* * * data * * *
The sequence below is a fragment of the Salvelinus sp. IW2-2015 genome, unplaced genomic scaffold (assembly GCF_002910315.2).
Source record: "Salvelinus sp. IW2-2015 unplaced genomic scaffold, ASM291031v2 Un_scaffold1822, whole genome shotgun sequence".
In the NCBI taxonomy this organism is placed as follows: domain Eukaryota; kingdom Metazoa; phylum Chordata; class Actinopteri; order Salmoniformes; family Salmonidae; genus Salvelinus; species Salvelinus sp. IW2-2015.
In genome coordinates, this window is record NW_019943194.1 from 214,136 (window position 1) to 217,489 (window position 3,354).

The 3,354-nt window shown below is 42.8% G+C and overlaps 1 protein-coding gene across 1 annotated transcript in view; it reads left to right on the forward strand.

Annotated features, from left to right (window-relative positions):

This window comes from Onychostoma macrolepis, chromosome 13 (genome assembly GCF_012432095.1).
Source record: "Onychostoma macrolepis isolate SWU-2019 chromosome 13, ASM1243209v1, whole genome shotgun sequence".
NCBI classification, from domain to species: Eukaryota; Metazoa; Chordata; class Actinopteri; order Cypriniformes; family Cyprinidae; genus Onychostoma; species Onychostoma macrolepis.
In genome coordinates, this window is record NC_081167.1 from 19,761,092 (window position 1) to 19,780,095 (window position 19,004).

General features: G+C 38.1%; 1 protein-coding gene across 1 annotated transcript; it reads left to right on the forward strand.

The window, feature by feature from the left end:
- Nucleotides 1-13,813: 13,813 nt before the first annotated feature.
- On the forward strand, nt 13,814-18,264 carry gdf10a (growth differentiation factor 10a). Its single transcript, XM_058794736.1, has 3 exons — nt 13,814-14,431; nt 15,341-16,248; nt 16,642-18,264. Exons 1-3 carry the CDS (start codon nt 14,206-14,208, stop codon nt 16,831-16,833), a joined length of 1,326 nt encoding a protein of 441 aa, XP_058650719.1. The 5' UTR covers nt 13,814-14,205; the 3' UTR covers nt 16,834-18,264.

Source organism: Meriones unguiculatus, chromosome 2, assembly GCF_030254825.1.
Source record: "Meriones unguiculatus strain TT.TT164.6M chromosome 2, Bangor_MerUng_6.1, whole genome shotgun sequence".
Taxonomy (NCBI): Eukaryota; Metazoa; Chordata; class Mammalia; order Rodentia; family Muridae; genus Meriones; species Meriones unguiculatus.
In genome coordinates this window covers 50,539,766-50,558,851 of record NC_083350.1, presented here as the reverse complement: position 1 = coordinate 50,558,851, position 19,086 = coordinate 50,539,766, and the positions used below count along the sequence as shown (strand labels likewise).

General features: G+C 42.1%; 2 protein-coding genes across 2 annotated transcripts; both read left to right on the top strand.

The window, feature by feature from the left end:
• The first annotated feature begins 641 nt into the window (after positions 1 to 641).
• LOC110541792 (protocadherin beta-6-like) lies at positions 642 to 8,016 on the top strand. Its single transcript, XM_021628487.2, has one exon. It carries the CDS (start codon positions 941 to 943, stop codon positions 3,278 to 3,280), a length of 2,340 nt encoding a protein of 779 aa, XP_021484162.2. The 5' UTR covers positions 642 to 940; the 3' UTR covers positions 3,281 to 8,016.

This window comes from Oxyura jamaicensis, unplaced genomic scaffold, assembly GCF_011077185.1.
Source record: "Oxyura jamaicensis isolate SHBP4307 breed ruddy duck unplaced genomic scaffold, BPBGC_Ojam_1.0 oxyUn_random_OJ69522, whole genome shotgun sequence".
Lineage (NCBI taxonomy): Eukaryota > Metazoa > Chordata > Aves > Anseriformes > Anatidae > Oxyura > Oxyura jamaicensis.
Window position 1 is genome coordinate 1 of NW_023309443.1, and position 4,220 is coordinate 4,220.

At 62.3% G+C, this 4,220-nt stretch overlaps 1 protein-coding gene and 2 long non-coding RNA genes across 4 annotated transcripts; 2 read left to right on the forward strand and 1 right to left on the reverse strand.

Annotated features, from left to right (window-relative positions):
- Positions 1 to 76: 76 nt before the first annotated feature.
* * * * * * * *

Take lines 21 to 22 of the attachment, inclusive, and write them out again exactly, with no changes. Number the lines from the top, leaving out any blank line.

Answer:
• The first annotated feature begins 641 nt into the window (after positions 1 to 641).
• LOC110541792 (protocadherin beta-6-like) lies at positions 642 to 8,016 on the top strand. Its single transcript, XM_021628487.2, has one exon. It carries the CDS (start codon positions 941 to 943, stop codon positions 3,278 to 3,280), a length of 2,340 nt encoding a protein of 779 aa, XP_021484162.2. The 5' UTR covers positions 642 to 940; the 3' UTR covers positions 3,281 to 8,016.